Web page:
This is how much African countries lose every year to diseases

The World Health Organisation (WHO) has released a new report revealing exactly how much Africa loses every year to diseases.

Sick woman and doctor(Crooze FM)

The document titled "A Heavy Burden - An Indirect Course of Illness in Africa", estimates that the entire continent loses $2.4 trillion from its gross domestic product value annually.

According to the report, the continent alone accounts for 42% of the world's loss in GDP. 

Breakdown of the WHO report

This loss can be attributed to poor access to safe and affordable healthcare in countries like South Africa, Namibia, Kenya, Zimbabwe and Botswana. As a result, citizens have to depend heavily on voluntary or private health insurance.  


It also showed that Africa lost about 630 million years of healthy life in 2015. The leading killers are non-communicable diseases (NCDs) like heart diseases, cancers, stroke, and diabetes. These make up 37% of the total loss, followed by the communicable ones (36%).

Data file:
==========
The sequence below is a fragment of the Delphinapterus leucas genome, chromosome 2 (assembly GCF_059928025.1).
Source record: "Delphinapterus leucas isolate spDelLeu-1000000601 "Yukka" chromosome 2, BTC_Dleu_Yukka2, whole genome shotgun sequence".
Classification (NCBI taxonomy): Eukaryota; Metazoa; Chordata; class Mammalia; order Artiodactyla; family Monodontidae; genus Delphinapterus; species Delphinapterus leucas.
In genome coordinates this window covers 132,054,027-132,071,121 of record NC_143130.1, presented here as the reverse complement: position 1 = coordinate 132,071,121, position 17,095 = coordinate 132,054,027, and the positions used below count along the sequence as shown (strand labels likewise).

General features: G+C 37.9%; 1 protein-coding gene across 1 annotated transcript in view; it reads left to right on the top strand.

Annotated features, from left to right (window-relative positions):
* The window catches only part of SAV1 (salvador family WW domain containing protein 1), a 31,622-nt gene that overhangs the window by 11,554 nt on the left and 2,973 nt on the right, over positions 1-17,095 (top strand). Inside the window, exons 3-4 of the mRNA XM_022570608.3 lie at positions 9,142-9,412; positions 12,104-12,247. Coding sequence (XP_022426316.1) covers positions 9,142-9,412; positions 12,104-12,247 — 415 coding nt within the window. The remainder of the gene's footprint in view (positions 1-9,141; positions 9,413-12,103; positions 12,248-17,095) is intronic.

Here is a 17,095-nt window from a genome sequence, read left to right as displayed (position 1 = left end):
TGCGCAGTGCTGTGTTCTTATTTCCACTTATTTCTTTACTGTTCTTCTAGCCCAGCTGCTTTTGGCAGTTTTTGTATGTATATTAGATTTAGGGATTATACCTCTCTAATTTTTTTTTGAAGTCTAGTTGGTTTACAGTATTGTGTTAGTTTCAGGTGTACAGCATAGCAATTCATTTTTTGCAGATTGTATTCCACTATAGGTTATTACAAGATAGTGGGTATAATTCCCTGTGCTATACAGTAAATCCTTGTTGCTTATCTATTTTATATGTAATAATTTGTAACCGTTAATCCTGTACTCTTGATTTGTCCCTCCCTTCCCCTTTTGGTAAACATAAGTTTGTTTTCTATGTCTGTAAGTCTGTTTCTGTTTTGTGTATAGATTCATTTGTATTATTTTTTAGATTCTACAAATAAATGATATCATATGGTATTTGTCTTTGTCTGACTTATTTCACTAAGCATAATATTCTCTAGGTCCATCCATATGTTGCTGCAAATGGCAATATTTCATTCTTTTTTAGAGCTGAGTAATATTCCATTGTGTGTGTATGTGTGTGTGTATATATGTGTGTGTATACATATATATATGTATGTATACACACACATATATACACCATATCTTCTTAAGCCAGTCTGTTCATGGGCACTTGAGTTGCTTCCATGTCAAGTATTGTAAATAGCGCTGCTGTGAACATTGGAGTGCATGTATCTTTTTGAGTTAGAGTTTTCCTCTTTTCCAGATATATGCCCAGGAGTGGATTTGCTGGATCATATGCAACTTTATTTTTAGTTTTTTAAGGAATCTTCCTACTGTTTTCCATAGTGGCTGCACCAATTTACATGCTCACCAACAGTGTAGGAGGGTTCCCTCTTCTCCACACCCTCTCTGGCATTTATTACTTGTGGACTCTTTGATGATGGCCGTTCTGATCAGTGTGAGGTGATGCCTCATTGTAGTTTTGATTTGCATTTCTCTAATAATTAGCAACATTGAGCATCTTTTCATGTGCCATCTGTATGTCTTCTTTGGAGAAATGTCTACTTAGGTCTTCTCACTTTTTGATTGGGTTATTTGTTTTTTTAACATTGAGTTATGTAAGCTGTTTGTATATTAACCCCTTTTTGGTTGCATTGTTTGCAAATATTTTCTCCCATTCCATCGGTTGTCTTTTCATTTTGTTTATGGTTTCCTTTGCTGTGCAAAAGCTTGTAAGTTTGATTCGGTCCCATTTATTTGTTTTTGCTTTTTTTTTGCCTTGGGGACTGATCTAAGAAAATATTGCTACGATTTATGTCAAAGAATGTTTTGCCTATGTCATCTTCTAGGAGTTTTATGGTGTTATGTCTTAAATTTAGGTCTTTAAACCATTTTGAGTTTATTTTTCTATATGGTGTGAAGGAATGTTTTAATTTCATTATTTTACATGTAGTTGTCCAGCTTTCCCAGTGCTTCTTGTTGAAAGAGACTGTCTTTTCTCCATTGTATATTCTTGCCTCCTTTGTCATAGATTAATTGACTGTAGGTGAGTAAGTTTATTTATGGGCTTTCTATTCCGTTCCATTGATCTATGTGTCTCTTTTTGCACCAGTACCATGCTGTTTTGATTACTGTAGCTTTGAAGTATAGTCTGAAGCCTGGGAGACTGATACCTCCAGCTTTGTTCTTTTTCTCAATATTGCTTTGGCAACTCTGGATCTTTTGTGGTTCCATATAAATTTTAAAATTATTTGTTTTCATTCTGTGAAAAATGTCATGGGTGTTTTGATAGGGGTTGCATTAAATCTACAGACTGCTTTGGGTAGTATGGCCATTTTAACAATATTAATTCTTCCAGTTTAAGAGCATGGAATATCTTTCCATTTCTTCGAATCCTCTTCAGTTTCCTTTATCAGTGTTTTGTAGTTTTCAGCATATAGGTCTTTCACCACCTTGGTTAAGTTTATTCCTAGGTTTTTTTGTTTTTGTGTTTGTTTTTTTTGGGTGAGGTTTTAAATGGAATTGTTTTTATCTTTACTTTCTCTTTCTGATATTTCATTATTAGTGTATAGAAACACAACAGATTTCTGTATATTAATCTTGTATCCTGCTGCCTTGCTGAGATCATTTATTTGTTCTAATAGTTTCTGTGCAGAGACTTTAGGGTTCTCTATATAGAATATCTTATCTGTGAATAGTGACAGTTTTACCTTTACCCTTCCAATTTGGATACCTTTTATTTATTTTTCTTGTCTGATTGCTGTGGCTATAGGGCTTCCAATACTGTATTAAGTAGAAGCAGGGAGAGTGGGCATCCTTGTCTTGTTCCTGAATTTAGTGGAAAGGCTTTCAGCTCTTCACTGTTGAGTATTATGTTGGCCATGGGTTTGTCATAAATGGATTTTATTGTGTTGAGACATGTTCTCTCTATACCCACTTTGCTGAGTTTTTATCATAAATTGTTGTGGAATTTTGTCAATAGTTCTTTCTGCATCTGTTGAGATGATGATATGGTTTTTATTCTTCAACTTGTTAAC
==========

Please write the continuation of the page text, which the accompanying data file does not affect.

The remaining killers are parasitic diseases, maternal, injuries, neonatal and nutrition-related conditions.

Dr Grace Kabaniha, the health economist at WHO Africa and one of the developers of the report, shared these findings at the second Africa Health Forum in Praia, Cape Verde.

"This report will help to establish a link between ill health and gross domestic products building upon a growing body of evidence, it presents country-specific data in terms of the loss in GDP for 2015 so that every country can see where they are and improve," he said.


He also reacted to Africa's dependence on voluntary or private health insurance, which can be quite expensive.

Dr Kabaniha describes this situation as "worrying because this only serves a small proportion of people who can afford private medical insurance".

It is not only bad news though. For WHO Regional Director for Africa, Dr Matshidiso Moeti, the report could serve as an incentive for countries to do better. 


"Despite all the loss due to illnesses, the good news is that if the countries act collectively and achieve their sustainable development goal targets, this loss will be reduced by almost 47%," he noted.


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